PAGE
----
Members of a historic African-American church in downtown Fort Worth have successfully stopped the sale of their building.
The three church leaders who were pushing the sale have agreed that they have no authority to sell Mount Gilead Baptist Church and have backed away from the deal they struck withParadox Church, a 650-member congregation meeting at Van Cliburn Hall a few blocks away.
Patrick Rucker, a Dallas minister described in court documents as the self-appointed interim pastor of Mount Gilead, and two church deacons named in the lawsuit — Lynn Davis and Randy Green — have agreed to step down from their posts at the church, according to documents filed Monday in state district Judge John Chupp’s court.
Rucker, Davis and Green have also pledged to remove their names from all Mount Gilead credit card and bank accounts and will turn over all security codes and keys belonging to the church. Rucker also agreed not to step foot inside the church building, which greets commuters and visitors to downtown Fort Worth on Spur 280.
Paradox Church, which made the $2.5 million offer to buy Mount Gilead, filed a motion with the court last week to compel church membership to go through with the sale, court documents show. But on Monday the attorney for Paradox Church filed a second document in Chupp’s court, rescinding the request to force the sale.
The deacons have also agreed not to hold any leadership position within the church for the next five years, said Natherral “Nate” Washington, the attorney for the church members who brought the lawsuit — Ernest Mackey, Patricia Williams, Jannis Dilworth and Joyce Britt.
Rucker and the deacons named in the lawsuit have agreed that they acted in good faith but without the membership’s support, Washington said.
“The church and the individuals that we sought the restraining order against have agreed to walk away from what they tried to do,” Washington said.
Jonathan Chatmon, attorney for the defendants, declined to comment, and Rucker could not be reached for comment.
A church rich with history
Mackey, one of the members who filed the lawsuit against church leadership, said Mount Gilead is rich with the history of African-Americans in Fort Worth.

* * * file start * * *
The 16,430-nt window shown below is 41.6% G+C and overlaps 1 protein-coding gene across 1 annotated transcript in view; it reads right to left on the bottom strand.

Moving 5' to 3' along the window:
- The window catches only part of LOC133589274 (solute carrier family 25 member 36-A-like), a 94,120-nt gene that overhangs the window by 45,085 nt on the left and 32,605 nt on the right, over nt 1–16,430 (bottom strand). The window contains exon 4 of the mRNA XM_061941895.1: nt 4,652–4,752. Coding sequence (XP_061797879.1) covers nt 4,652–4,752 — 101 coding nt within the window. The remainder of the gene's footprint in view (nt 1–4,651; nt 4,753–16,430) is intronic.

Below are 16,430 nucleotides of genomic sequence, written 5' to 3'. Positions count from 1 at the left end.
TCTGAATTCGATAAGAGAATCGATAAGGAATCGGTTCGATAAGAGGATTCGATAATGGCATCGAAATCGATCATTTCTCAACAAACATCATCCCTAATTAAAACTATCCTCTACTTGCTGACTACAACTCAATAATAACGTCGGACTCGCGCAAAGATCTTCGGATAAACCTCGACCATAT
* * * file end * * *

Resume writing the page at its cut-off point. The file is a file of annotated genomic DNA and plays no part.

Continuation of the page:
12freed slaves established the church in 1875.
Mount Gilead was established by 12 former slaves in 1875, and the church building in dispute was built in 1912. Mount Gilead has served as a hub in the black community, a place where Fort Worth African-Americans could access resources they could not get anywhere else, Mackey said.
People often see Mount Gilead’s historical significance from the prism of the 1950s, when segregation and Jim Crow ruled, said Richard Selcer, author of A History of Fort Worth in Black & White. To truly appreciate what Mount Gilead meant to the community your mind has to travel back further in time, Selcer said.
“This goes back to the idea when having a black church was a radical idea,” Selcer said. “It had all this stuff that other black churches didn’t have.”
The church — a neoclassical, red-brick building — has an indoor pool, pipe organ, room for an upstairs orchestra, library, classrooms and meeting rooms. But much of the history is rotting away.
Old churches tough to maintain
An inspection of the church building dated July 7 documented rotten wood, loose and missing boards, cracks, loose and missing bricks, damaged paint and other problems. According to the report, repairs are ongoing. But for a small, aging membership of about 35, gathering the funding to complete those repairs could prove daunting.
PARADOX CHURCH THREATENED TO SUE THE INDIVIDUALS AND THE CHURCH AND MAKE US SELL THE CHURCH. I TOLD THEM YOU WILL HAVE A HELL OF A FIGHT.
Nate Washington, Mount Gilead attorney
It is difficult to maintain an aging relic, said Dan Muzyka, president and founder of Service Realty, a Fort Worth company specializing in school and church property sales.
“A church is a just a group of families,” Muzyka said. “And this is as if you were trying to keep your house repaired on your own when you’re 80. You or anyone else would be in big trouble.”
Allen Chapel A.M.E. church, another historic African-American-owned church in the downtown Fort Worth area, at 116 Elm St., has had its own problems. The membership has moved away from the African-American churches in downtowns across the U.S., said Sherryl Matlock, Allen Chapel pastor.
“In many areas, the downtown churches are fading from the scene,” Matlock said. “We have two members within 10 miles of our church and the rest drive in. Elected officials are aware of our presence and our historic significance. But I guess God just isn’t that important anymore.”